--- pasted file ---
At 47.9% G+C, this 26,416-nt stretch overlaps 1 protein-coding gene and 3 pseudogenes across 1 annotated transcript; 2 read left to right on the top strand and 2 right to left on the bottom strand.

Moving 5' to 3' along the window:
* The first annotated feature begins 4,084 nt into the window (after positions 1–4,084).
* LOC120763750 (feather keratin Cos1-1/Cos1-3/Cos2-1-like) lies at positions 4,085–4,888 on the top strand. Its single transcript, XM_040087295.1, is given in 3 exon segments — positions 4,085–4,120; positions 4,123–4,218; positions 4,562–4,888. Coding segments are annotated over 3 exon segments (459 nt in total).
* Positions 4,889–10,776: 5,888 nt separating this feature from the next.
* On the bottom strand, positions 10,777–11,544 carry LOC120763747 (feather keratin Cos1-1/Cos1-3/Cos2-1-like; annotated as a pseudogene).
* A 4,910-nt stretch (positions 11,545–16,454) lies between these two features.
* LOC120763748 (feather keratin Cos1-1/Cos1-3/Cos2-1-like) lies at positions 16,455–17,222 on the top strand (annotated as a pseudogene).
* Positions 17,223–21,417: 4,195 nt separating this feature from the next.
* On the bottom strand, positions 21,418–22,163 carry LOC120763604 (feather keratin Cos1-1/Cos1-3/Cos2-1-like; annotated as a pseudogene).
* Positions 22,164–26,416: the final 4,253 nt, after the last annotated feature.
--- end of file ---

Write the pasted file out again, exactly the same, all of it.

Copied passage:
At 47.9% G+C, this 26,416-nt stretch overlaps 1 protein-coding gene and 3 pseudogenes across 1 annotated transcript; 2 read left to right on the top strand and 2 right to left on the bottom strand.

Moving 5' to 3' along the window:
* The first annotated feature begins 4,084 nt into the window (after positions 1–4,084).
* LOC120763750 (feather keratin Cos1-1/Cos1-3/Cos2-1-like) lies at positions 4,085–4,888 on the top strand. Its single transcript, XM_040087295.1, is given in 3 exon segments — positions 4,085–4,120; positions 4,123–4,218; positions 4,562–4,888. Coding segments are annotated over 3 exon segments (459 nt in total).
* Positions 4,889–10,776: 5,888 nt separating this feature from the next.
* On the bottom strand, positions 10,777–11,544 carry LOC120763747 (feather keratin Cos1-1/Cos1-3/Cos2-1-like; annotated as a pseudogene).
* A 4,910-nt stretch (positions 11,545–16,454) lies between these two features.
* LOC120763748 (feather keratin Cos1-1/Cos1-3/Cos2-1-like) lies at positions 16,455–17,222 on the top strand (annotated as a pseudogene).
* Positions 17,223–21,417: 4,195 nt separating this feature from the next.
* On the bottom strand, positions 21,418–22,163 carry LOC120763604 (feather keratin Cos1-1/Cos1-3/Cos2-1-like; annotated as a pseudogene).
* Positions 22,164–26,416: the final 4,253 nt, after the last annotated feature.